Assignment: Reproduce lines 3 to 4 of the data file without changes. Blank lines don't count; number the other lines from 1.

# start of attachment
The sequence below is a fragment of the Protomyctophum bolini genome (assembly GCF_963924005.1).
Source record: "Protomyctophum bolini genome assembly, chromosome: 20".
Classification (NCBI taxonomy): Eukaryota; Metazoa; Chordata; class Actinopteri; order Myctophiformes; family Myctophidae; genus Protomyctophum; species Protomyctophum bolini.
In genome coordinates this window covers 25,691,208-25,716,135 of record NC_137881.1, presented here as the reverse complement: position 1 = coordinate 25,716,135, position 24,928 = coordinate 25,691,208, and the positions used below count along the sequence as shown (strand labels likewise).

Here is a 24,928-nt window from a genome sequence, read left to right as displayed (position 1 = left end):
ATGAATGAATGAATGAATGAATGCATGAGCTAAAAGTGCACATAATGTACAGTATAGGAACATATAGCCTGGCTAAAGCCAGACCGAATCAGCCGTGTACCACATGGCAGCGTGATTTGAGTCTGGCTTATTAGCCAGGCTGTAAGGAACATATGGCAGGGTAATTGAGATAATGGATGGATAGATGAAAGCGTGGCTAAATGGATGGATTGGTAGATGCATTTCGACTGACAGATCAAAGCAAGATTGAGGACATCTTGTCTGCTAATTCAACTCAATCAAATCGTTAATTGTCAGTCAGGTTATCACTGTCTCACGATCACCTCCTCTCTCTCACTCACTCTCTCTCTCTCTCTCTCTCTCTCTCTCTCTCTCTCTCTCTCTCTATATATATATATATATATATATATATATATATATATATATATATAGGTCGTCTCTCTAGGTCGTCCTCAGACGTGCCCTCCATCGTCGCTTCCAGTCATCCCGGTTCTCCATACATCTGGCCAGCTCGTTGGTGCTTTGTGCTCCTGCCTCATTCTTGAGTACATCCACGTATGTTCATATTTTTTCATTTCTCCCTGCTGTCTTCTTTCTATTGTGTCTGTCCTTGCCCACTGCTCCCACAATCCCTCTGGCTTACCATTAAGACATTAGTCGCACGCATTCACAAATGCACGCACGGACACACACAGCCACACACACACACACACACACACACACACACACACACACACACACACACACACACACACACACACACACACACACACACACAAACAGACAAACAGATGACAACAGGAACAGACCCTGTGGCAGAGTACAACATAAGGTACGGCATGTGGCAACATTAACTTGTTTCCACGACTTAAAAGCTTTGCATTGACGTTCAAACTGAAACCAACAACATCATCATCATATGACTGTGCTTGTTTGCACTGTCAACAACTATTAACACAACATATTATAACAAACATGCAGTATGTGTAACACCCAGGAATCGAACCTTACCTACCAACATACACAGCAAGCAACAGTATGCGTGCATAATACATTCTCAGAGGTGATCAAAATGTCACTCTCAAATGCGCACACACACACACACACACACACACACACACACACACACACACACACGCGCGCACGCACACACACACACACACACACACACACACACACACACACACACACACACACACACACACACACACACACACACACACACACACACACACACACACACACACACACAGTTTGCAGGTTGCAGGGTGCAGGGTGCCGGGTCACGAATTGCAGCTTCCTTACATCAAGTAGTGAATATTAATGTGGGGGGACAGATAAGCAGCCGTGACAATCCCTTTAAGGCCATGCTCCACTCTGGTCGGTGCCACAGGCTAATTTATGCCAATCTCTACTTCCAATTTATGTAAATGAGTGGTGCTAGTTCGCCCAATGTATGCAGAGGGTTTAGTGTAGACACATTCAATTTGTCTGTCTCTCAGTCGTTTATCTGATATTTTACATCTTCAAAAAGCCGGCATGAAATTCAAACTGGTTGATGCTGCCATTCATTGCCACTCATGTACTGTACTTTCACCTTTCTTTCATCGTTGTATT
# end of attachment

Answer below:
Classification (NCBI taxonomy): Eukaryota; Metazoa; Chordata; class Actinopteri; order Myctophiformes; family Myctophidae; genus Protomyctophum; species Protomyctophum bolini.
In genome coordinates this window covers 25,691,208-25,716,135 of record NC_137881.1, presented here as the reverse complement: position 1 = coordinate 25,716,135, position 24,928 = coordinate 25,691,208, and the positions used below count along the sequence as shown (strand labels likewise).